Although the introduction of blur significantly diminished the recognition distances of younger participants, the decline in performance of older participants was much less pronounced and with +2.00 D blur, the performance of the younger and older cohorts was similar. The difference in response to blur may have at least partly resulted from the smaller pupil diameter of the older participants (5.1 vs. 6.8 mm), as measured under the driving conditions in the field. Pupillary miosis has the effect of reducing retinal illumination, but also enhances image contrast20 and increases the depth of field.21 Indeed, older persons are reported to show better visual performance than younger persons when exposed to defocus blur,22,23 which has been suggested to result from a combination of pupillary miosis and neural compensation,23 and there is evidence that the neural processes that mediate adaptation to blur remain intact with increased age.24 However, the difference in response to blur by older individuals is an area worthy of further investigation. 
Although blur predictably affected both VA and recognition distances in a more or less monotonic fashion, it is notable that the primary interaction reported here (the greater effect of blur for younger participants) was evident to a much greater extent for pedestrian-recognition distances than for VA, and that the effect of blur on recognition distance was highly dependent on pedestrian clothing. Thus, there is not a simple correspondence between the effects of blur on VA and recognition distance, implying that other higher-order functions must also be involved. 
Pedestrian clothing also was found to have a highly significant impact on the ability of the oncoming drivers to recognize pedestrians. Overall, the biomotion clothing had a substantive visibility advantage over the other clothing configurations, where pedestrians wearing biomotion clothing were visible at approximately twice the distance of those wearing a standard vest and approximately nine times those wearing street clothing. The benefits of the biomotion clothing were reduced for the older drivers and under blurred conditions, but were still significant. Importantly, although the vest and biomotion clothing in this study did not have equal amounts of retro-reflective material, it is more likely that the advantage of biomotion clothing over that of the vest is the result of the perceptual salience of biological motion, rather than the amount of retro-reflective material. Studies have repeatedly revealed a strong biomotion advantage even when retro-reflective surface area is held constant across conditions.12,13,25 Our finding of the important conspicuity benefits of biomotion clothing supports and adds to that of previous research,10,12,26 and importantly highlights its superiority to other clothing configurations in the presence of a range of levels of blurred vision, even when VA is significantly degraded.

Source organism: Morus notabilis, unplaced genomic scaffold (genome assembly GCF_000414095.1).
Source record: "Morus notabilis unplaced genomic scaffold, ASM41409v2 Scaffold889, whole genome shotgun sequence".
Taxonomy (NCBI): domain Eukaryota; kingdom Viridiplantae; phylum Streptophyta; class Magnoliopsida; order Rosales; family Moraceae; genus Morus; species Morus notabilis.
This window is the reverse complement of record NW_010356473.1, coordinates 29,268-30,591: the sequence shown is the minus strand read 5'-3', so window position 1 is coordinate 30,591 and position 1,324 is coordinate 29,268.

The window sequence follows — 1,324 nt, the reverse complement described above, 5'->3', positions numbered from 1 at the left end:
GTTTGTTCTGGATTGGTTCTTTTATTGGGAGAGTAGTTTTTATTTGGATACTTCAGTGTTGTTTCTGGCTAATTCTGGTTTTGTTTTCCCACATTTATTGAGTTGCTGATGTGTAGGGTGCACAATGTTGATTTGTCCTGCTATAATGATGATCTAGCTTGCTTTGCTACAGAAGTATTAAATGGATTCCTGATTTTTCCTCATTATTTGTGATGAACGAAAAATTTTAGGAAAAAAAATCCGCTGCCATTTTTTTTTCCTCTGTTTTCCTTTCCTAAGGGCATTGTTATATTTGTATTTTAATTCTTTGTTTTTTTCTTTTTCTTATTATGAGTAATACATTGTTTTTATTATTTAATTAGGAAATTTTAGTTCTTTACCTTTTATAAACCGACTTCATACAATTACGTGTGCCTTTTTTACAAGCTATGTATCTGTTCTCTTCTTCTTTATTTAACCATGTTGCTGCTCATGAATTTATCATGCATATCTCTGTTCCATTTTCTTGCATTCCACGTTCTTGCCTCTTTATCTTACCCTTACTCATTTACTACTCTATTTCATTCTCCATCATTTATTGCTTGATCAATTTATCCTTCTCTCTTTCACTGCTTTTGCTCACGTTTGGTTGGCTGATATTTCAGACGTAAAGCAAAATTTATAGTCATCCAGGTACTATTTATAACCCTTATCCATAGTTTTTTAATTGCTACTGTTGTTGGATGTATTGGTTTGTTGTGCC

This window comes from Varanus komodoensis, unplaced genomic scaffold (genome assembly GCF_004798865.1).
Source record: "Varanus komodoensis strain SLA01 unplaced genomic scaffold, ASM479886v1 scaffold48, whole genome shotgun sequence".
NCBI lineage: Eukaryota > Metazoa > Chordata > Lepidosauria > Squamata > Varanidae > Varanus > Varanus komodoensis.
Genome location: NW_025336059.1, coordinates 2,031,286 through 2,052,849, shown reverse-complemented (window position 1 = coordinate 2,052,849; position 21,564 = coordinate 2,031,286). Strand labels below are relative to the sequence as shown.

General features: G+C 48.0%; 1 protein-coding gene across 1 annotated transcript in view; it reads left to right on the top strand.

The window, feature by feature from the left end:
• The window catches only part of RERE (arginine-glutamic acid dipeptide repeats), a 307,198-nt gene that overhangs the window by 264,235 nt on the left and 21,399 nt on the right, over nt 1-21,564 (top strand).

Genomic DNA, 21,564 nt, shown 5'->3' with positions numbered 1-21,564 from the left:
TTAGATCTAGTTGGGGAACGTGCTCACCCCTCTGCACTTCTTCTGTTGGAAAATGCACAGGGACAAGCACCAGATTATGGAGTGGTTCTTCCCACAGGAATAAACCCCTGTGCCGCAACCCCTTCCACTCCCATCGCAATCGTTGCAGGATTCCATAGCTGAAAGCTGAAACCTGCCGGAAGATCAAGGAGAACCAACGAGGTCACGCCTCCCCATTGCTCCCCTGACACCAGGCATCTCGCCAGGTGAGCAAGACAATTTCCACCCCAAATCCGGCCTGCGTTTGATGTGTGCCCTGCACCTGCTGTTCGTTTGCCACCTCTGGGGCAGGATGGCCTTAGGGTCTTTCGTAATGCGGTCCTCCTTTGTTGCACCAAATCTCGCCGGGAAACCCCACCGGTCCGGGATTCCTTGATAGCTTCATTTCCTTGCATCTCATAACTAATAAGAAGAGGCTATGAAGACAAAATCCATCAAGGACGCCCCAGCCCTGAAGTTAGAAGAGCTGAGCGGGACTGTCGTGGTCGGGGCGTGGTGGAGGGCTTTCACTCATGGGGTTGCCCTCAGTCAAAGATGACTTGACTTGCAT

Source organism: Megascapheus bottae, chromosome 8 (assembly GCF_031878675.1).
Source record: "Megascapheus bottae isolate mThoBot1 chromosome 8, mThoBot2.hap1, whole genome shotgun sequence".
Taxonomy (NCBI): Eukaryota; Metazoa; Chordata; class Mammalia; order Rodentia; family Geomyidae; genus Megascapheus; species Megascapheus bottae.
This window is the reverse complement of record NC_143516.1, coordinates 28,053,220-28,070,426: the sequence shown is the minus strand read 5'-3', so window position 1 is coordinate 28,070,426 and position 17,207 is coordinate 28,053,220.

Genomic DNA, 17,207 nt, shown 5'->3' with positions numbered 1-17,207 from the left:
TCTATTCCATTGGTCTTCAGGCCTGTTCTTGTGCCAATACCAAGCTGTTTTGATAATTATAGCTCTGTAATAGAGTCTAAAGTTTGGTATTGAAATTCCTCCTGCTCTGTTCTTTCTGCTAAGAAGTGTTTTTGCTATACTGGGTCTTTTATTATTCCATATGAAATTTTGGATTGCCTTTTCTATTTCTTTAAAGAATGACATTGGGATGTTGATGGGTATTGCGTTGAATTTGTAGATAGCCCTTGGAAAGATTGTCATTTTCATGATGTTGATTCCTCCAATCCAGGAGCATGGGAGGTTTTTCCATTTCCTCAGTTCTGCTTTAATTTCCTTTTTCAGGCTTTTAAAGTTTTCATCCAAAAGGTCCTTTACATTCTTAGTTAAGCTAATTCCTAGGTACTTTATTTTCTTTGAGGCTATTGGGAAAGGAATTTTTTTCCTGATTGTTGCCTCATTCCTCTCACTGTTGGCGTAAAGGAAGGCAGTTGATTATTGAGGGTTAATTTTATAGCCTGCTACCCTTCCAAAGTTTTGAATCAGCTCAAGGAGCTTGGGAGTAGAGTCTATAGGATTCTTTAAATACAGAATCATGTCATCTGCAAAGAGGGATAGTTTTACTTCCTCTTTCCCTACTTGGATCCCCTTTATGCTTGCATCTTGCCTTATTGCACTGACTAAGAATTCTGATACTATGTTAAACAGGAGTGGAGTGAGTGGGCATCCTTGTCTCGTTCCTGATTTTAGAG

An advantage of the approach taken in this study is that the only factor that varied between tests was the visual status of the participants that was manipulated through the use of blurring lenses. It also was possible to minimize the effects of practice on the tests by randomizing the order in which the blurring lenses and pedestrian clothing conditions were worn. There are, however, inherent limitations in simulating the effects of blur, in that while the use of simulated visual impairments allowed us to isolate the effects of vision, it is recognized that the effects observed may not exactly reflect those of people who have longer-term experience of living with refractive blur. There is evidence that individuals can adapt to some extent to the presence of blur and that the time course of short-term adaptation is approximately 6 minutes, with any improvement leveling off after this period.27 Because the participants in our study were exposed to each of the blur conditions for at least 6 minutes before testing, their responses are likely to represent those of a person who is largely adapted to their refractive blur; however, we cannot rule out the possibility that adaptation over much longer periods of time may further reduce the impact of blur on performance.